A new EPA report warns that up to 30% of household wells in Ireland are contaminated by E. coli
A report by the Environmental Protection Agency has found that water quality in private water supplies is 'consistently' poorer than in public supplies.
Around 20% of the population get drinking water from private water supplies.
The report looks at levels of E coli compliance as an 'important indicator' of water quality.
While the compliance rate in 2015 was 99.9% in public water supplies and 100% in public group schemes, that dropped to 96.1% in private group schemes and 94.8% in small private supplies.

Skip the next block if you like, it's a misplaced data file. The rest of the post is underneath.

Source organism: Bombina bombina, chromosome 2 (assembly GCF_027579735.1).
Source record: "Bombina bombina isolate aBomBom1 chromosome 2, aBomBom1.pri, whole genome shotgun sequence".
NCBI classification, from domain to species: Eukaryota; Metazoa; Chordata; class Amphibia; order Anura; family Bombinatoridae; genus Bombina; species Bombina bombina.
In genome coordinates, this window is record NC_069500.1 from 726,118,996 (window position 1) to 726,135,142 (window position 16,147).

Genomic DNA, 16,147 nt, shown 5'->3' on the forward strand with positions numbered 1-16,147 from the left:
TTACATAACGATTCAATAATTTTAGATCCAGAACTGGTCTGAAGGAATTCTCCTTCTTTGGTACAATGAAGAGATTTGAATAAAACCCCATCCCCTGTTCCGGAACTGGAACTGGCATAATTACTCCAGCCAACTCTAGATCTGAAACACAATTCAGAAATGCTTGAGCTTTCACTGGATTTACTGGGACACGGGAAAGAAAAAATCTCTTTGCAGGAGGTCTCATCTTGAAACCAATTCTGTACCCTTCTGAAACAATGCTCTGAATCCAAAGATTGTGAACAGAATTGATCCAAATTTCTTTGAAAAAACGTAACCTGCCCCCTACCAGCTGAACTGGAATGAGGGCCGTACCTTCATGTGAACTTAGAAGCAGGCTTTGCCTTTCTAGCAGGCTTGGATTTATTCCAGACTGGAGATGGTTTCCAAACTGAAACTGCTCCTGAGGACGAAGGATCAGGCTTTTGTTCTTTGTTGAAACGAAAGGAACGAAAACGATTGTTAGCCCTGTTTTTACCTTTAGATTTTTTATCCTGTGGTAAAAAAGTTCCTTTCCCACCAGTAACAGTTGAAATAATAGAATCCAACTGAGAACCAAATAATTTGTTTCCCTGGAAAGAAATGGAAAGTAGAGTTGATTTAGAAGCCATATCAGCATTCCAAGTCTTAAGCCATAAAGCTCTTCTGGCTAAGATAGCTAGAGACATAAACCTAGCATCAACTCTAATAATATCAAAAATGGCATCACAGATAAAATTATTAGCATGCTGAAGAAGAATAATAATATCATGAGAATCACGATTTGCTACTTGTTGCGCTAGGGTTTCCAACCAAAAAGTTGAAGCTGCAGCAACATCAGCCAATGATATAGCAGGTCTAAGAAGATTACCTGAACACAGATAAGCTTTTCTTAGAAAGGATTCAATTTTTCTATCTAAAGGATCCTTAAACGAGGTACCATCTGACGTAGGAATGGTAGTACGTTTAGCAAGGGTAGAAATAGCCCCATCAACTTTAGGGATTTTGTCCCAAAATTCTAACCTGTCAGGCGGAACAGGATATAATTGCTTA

The EPA estimates that up to 30% of the 170,000 household wells in Ireland are contaminated by E. coli through human or animal waste.
According to the report, there has been an increase in cases of VTEC - a pathogenic form of E. coli.
Patients who suffered from a resulting illness are up to four times more likely to have consumed untreated water from wells.
The EPA is urging anyone with a private water supply to check the source of their supplies - including to see whether surface water can get into the well, and if animals can get into a stream or spring.
It also suggests to check for any potential sources of pollution - such as septic tanks or chemical storage.
Gerard O’Leary, Director of the EPA’s Office of Environmental Enforcement, said: “Despite recent improvements to private water supplies, there were 94 private water supplies affecting over 5,400 people on boil water notices.
"Further improvements are required to ensure that people on private water supplies have access to clean and wholesome drinking water.”